# Statistics

## Measures Of Variability

Suppose that a teacher gave the same test to two different classes and obtained the following results: Class 1: 80%, 80%, 80%, 80%, 80% Class 2: 60%, 70%, 80%, 90%, 100% If you calculate the mean for both sets of scores, you get the same answer: 80%. But the collection of scores from which this mean was obtained was very different in the two cases. The way that statisticians have of distinguishing cases such as this is known as measuring the variability of the sample. As with measures of central tendency, there are a number of ways of measuring the variability of a sample.

Probably the simplest method is to find the range of the sample, that is, the difference between the largest and smallest observation. The range of measurements in Class 1 is 0, and the range in class 2 is 40%. Simply knowing that fact gives a much better understanding of the data obtained from the two classes. In class 1, the mean was 80%, and the range was 0, but in class 2, the mean was 80%, and the range was 40%.

Other measures of variability are based on the difference between any one measurement and the mean of the set of scores. This measure is known as the deviation. As you can imagine, the greater the difference among measurements, the greater the variability. In the case of Class 2 above, the deviation for the first measurement is 20% (80%-60%), and the deviation for the second measurement is 10% (80%-70%).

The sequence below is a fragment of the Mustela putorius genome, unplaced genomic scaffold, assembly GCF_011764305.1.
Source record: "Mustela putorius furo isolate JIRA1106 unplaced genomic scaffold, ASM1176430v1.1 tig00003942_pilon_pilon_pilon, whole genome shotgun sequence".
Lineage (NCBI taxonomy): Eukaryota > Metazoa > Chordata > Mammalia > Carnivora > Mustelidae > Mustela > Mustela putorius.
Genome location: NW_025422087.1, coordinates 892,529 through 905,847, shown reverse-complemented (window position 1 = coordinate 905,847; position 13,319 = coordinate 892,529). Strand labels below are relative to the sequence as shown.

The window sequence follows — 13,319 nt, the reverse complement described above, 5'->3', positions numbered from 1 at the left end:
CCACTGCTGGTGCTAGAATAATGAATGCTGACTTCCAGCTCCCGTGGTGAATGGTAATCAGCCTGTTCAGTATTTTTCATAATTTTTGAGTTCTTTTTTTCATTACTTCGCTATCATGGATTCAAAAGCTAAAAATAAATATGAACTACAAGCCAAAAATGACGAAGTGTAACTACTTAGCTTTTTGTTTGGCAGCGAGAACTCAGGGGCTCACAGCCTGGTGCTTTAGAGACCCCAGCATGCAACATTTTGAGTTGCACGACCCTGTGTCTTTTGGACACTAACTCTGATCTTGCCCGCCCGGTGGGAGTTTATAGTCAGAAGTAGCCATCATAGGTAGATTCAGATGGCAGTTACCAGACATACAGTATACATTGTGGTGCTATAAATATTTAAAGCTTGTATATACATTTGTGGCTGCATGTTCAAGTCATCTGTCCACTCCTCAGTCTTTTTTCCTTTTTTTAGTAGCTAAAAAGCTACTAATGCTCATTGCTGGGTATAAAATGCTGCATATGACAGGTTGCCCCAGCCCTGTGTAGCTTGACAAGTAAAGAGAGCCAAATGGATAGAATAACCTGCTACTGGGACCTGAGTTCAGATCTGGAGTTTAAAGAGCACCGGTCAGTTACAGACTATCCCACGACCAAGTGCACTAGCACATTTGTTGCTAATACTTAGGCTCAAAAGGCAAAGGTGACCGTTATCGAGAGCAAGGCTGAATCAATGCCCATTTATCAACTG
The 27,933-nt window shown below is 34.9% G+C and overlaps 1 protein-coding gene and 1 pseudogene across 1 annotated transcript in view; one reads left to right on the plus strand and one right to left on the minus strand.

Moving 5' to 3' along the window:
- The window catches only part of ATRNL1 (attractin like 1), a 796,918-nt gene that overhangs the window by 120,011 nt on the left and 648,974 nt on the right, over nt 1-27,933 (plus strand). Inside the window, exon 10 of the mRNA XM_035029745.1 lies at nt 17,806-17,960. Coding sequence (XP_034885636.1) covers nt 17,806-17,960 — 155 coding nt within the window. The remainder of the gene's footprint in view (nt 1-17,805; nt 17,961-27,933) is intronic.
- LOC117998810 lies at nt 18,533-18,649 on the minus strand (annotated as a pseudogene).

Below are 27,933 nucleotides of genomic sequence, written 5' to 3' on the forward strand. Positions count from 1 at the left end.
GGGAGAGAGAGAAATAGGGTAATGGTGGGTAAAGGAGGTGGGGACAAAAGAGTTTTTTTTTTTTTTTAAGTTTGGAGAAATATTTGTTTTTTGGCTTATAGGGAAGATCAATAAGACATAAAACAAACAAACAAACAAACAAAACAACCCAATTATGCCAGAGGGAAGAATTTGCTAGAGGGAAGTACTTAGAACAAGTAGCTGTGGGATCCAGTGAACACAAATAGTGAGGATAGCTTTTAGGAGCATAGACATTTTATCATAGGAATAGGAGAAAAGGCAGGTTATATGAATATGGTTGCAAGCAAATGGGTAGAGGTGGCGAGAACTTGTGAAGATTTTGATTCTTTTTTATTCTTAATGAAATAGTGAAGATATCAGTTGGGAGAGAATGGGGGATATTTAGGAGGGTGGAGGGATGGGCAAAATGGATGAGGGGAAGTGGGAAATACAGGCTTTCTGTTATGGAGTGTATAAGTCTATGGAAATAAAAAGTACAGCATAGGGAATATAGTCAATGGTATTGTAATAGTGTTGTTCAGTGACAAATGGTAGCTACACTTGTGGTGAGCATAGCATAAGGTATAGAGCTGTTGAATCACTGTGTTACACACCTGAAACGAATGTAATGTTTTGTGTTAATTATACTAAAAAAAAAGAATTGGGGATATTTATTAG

Probably the most common measures of variability used by statisticians are the **variance** and standard deviation. Variance is defined as the mean of the squared deviations of a set of measurements. Calculating the variance is a somewhat complicated task. One has to find each of the deviations in the set of measurements, **square** each one, add all the squares, and divide by the number of measurements. In the example above, the variance would be equal to [(20)^{2} + (10)^{2} + (0)^{2} + (10)^{2} + (20)^{2}] 4 ÷ 5 = 200.

For a number of reasons, the variance is used less often in statistics than is the standard deviation. The standard deviation is the **square root** of the variance, in this case, √+200 = 14.1. The standard deviation is useful because in any normal distribution, a large fraction of the measurements (about 68%) are located within one standard deviation of the mean. Another 27% (for a total of 95% of all measurements) lie within two standard deviations of the mean.

## Additional topics

- Statistics - Inferential Statistics
- Statistics - Measures Of Central Tendency
- Other Free Encyclopedias

Science EncyclopediaScience & Philosophy: *Spectroscopy* to *Stoma (pl. stomata)*Statistics - Some Fundamental Concepts, Collecting Data, Graphical Representation, Distribution Curves, Other Kinds Of Frequency Distributions - Descriptive statistics